As many ideas do, this column came about through a chat over beers between the local chapter of the American Institute of Architects and the Santa Barbara Independent. Our shared vision for this venture is to delve into and dissect the role of architects and architecture in Santa Barbara: past and present and future. Santa Barbara is one of the truly unique places in this country. This column presents an opportunity to expand the conversation about this unique place that we share. Perhaps more than any other city in the U.S., Santa Barbara has retained the legacy of architects’ work and words, as there are few U.S. cities that have been influenced by, and retained the imprint of classical antiquity as has Santa Barbara.
To guide and regularize Spanish settlements in the new world, King Philip II issued the Laws of the Indies in 1573—the first comprehensive guide to codify a city planning process and embody elements of a community general plan, which set forth every facet of creating a municipality, including this familiar clause: Colonists “shall try as far as possible to have the buildings all of one type for the sake of the beauty of the town.”
These laws were heavily influenced by the Ten Books of Architecture, written by Marcus Vitruvius Pollio, commonly known as Vitruvius, a Roman author and architect of the 1st century BCE, and also by Leon Battista Alberti, Leonardo da Vinci, and Michelangelo, all of the great European Renaissance period of 1400-1550. Frs. Serra and Lasuén, both learned Franciscans, most likely had brought the pattern books of Palladio, Serlio, Alberti, and others from classical antiquity, as they developed the string of missions in Alta California, resulting in the singularly classical façade of the Mission at Santa Barbara.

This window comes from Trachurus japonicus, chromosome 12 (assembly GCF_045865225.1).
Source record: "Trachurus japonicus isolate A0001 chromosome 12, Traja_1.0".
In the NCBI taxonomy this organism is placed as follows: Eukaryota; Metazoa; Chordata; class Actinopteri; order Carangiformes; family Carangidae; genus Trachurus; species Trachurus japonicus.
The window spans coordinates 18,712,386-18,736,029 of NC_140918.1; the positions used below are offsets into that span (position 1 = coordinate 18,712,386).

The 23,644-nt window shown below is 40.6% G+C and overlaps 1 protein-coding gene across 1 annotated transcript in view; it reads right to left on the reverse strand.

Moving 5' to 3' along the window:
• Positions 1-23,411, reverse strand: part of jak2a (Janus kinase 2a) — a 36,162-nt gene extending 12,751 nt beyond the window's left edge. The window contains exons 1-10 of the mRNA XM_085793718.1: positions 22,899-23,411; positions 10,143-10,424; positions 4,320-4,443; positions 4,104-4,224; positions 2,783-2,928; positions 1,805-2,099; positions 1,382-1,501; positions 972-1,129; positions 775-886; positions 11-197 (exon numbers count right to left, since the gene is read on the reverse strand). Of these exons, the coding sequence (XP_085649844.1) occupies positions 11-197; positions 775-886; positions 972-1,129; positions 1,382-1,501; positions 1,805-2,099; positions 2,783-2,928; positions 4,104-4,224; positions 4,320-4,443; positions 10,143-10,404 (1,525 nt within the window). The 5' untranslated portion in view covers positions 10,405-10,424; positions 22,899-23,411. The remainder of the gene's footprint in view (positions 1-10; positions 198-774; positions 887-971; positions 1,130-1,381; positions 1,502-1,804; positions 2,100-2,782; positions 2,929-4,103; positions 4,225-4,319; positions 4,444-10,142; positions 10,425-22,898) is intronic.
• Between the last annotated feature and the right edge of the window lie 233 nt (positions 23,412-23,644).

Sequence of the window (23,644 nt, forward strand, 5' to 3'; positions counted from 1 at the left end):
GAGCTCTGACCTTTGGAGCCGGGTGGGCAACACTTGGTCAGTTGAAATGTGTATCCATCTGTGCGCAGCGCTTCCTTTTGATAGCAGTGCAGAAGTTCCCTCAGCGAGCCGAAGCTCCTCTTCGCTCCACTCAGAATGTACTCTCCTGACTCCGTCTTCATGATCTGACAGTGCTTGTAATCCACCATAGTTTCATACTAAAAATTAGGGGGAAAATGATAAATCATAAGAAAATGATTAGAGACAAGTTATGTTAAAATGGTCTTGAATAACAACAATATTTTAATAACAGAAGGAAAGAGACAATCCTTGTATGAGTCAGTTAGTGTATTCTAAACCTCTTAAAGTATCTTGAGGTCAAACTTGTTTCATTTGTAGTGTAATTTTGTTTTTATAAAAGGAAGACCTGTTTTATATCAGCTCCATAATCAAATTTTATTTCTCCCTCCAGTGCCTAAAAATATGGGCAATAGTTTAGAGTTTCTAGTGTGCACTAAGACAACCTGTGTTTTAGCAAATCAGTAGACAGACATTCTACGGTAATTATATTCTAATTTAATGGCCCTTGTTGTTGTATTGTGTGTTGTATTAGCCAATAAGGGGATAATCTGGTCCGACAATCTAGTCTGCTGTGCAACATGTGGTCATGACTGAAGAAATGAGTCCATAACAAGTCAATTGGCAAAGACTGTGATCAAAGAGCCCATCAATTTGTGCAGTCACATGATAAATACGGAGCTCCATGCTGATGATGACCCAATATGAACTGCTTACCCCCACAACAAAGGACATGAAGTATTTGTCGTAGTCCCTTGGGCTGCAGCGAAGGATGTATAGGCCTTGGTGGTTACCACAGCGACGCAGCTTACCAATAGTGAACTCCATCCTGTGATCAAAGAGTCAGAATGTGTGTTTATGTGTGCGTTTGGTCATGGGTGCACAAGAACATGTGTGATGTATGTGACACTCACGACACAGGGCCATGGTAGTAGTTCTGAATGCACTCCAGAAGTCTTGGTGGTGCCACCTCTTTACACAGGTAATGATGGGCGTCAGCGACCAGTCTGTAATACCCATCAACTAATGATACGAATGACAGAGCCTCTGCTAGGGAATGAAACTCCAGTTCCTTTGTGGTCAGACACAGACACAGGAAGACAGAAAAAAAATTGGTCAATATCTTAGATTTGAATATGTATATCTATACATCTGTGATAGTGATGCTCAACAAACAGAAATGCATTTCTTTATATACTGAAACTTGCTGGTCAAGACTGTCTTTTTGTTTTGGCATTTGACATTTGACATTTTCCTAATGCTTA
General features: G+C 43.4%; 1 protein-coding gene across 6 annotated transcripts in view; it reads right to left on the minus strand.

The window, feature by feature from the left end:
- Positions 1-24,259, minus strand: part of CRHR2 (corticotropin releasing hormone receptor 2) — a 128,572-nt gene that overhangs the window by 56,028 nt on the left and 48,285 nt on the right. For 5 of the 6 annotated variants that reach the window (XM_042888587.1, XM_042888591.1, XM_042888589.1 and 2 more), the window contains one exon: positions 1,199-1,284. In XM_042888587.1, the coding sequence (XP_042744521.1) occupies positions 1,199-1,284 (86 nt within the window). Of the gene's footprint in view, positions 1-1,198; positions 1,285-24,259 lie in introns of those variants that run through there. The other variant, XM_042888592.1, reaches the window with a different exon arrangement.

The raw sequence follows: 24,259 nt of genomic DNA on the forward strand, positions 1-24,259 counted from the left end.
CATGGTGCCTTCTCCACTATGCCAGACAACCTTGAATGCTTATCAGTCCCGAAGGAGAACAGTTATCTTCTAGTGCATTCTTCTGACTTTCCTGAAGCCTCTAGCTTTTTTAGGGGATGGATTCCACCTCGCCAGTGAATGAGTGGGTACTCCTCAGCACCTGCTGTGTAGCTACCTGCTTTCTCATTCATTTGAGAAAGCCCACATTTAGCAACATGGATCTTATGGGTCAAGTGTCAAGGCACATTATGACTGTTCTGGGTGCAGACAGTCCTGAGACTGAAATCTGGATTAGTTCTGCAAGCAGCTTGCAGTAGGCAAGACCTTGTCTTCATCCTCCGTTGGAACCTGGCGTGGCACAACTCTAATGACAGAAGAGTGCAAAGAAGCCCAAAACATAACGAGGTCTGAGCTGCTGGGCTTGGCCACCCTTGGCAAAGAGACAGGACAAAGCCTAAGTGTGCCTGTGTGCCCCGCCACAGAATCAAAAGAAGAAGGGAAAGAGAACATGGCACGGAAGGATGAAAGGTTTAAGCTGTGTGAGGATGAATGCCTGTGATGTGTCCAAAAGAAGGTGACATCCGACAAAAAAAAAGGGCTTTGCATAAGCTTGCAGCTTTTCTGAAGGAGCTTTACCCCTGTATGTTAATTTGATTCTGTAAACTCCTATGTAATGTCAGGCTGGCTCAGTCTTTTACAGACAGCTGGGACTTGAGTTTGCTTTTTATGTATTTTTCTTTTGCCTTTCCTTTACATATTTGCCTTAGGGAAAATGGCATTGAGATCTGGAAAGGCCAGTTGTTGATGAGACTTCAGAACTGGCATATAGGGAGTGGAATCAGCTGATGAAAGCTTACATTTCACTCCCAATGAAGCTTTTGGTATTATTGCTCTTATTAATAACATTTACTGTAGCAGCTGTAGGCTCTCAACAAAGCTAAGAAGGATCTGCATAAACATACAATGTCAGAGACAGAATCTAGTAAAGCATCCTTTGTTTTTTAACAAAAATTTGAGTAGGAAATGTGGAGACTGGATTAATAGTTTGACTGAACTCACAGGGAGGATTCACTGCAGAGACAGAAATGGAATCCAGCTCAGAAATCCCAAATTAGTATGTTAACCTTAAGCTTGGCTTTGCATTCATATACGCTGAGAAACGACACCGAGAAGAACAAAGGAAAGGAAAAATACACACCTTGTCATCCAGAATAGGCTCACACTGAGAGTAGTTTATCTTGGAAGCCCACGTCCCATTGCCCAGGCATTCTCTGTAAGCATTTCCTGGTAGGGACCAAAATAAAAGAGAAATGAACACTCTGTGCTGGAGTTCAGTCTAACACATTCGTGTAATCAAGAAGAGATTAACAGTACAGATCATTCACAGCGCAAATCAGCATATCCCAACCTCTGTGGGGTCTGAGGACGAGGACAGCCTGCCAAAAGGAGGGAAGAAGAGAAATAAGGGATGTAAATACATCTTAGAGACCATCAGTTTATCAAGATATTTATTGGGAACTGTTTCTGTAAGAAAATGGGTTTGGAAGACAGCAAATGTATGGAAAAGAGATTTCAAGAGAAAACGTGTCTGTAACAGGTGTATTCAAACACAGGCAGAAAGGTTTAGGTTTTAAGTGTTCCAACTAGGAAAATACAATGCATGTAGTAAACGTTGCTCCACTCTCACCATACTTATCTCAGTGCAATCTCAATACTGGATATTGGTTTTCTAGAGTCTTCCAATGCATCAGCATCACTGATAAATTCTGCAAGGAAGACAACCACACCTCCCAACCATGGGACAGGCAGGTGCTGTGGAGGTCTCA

It is perhaps fitting that the patron saint of architects, Santa Barbara, has had some influence upon this part of California since 1602, when Sebastián Vizcaíno survived a violent storm just offshore on the eve of her feast day and gave the place her name in honor of his survival. She is also the shared patron of artillerymen, gunsmiths, tunnellers, miners, mariners and the Italian Navy, prisoners, mathematicians, and sudden death (as many design practitioners might attest). Places said to have a strong “sense of place” have a strong identity that is deeply felt by inhabitants and visitors, as we can attest. Places that lack a “sense of place” are sometimes referred to as “placeless” or “inauthentic,” as Gertrude Stein said about her hometown of Oakland: “There is no there there.”
Vitruvius made a familiar and famous assertion that a building must exhibit three qualities: firmitas, utilitas, venustas — that is, it must be substantially constructed, beneficial to its users, and beautiful, a highly subjective evaluation in today’s world, but even he would agree that it reflects self-expression and even art. He wrote that the architect should be versed in drawing, geometry, optics (lighting), history, philosophy, music, theater, medicine, and law. Inside the confines of this column, we might add contemporary topics of environmental science, conservation, ecology, finance and real estate, architectural education, historic preservation, and topophilia — that is, a strong sense of place, which often becomes mixed with the sense of cultural identity among certain people and a love of certain aspects of such a place.
Architects, urban planners, and designers do more than see the environment; rather, they strive to feel it, to be and move within it, to grasp it with our minds, and connect with it through memories, with other locations and eras, and encourage shapes and textures that might make some specific reference to and connect with places and times that mean something to the inhabitants, and might help us to know where we are and, by extension, who we are.